Education, Policy and Social Justice: Searching the Borderlands between Subjective Science and Experimental Art

By Gitlin, Andrew | Forum on Public Policy: A Journal of the Oxford Round Table, Spring 2009 | Go to article overview

Education, Policy and Social Justice: Searching the Borderlands between Subjective Science and Experimental Art


Gitlin, Andrew, Forum on Public Policy: A Journal of the Oxford Round Table


As the global economic crisis worsens, it is timely to think through the role that education will play and should play within this unprecedented milieu. Historically, public schooling in the United States has been a follower. Whether Spitnik (Brzezinski, 2008), so called lack of discipline (Cantor & Cantor, 2001), back to basics (Gehring, 2008), or falling standardized test scores (Kaplan, 2008), public schooling has reacted to policy directives as opposed to being at the forefront of these directives. This reactive role has strengthened the conservative nature of this institution by interpreting policy coming into the schools through established dominant traditions and discourses (Gitlin & McConaughy,2008). This embrace of these dominant traditions and discourses diverts schooling from its potential role in forging policy. And not just any policy, but policies that can redefine and challenge one of the effects of the current global economic crisis--the growing gap between the "haves" and "have nots".

The Organization of Economic Cooperation and Development ((OECD, 2008) speak to this effect, in their report titled "Growing Unequal", and suggest that the upsurge in economic inequality will create increased divisiveness (my emphasis) between the rich and poor. (p.5). We can begin to see this divisiveness between the haves and have nots in the U.S. with the emerging tensions between "wall street" and "main street". And so far, without question, wall street (the haves) is getting the vast majority of money as part of the economic bail out programs. Given the probability that the gap between rich and poor will increase as will vilence and dissent between have an have nots, it is urgent that schools do not respond to this economic crisis by reacting to new policy initiatives that are likely to try to maintain the privilege and advantages of the haves . What is needed is not only an assertion of the importance of social justice (a form of justice loosely defined as making group relations more equitable) as an ambition for schooling, but the development of knowledge producing epistemology's within schools that are not totally seduced by their conservative traditions and discourses.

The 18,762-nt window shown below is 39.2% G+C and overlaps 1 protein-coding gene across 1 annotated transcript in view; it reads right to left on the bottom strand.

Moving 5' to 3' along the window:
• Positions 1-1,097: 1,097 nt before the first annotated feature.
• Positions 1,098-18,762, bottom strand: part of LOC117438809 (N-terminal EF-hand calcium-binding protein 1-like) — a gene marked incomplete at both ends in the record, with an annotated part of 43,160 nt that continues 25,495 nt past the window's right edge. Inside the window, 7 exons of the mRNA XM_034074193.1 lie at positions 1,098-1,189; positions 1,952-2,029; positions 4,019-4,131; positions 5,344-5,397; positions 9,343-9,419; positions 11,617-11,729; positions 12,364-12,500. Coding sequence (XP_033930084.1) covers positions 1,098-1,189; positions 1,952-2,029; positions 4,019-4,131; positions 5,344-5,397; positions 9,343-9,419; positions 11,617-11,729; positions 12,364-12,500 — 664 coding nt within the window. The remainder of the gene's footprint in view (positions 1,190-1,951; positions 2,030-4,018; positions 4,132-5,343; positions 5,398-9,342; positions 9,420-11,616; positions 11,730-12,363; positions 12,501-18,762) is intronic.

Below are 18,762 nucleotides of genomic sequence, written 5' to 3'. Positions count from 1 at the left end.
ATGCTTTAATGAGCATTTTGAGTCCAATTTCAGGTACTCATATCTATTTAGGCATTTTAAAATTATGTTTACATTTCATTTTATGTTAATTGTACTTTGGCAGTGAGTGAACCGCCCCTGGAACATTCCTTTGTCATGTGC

The possibility of this role ,while difficult indeed, is surely something that has been conceptually articulated and tried in a number of school settings (Shor & Freire, 1987; Caro-Bruce et. al, 2007). The work of Paulo Freire, who understood that literacy requires learning to read and write, at the same time that it requires whose who have been marginalized, Brazilian peasants in his case, to "name the world" (Freire, 1993), is an exemplar of putting social justice into practice. What Freire's work suggests, is that schooling can teach literacy and at the same time teach social justice by allowing marginalized voices to name the world. By doing so, those in positions of dominance do not solely determine what counts as literacy and legitimate knowledge (Apple, 2004). This move to challenge the sole construction of literacy on the terms of those in positions of dominance also challenges the push/pull process of policy implementation where the literacy policy provides opportunities for marginalized groups while at the same time these policies reinforce the dominant groups rights and legitimacy to define fundamental process such as literacy in their own interests. Redefining literacy from the position of those who have been silenced, at the same time one is teaching literacy is a way for schools to further social justice, be pro-active in policy making and challenge the gap between haves and have nots. Yet, developing these alternative knowledge producing epistemology's will be no easy task. A look at two examples from the current political scene in the U.S. might be instructive.

The headline in the New York Times (Dillon, December 4, 2008) discussing potential candidates for Secretary of Education states that it is "a cabinet choice that will signal a new schools policy" (p. …

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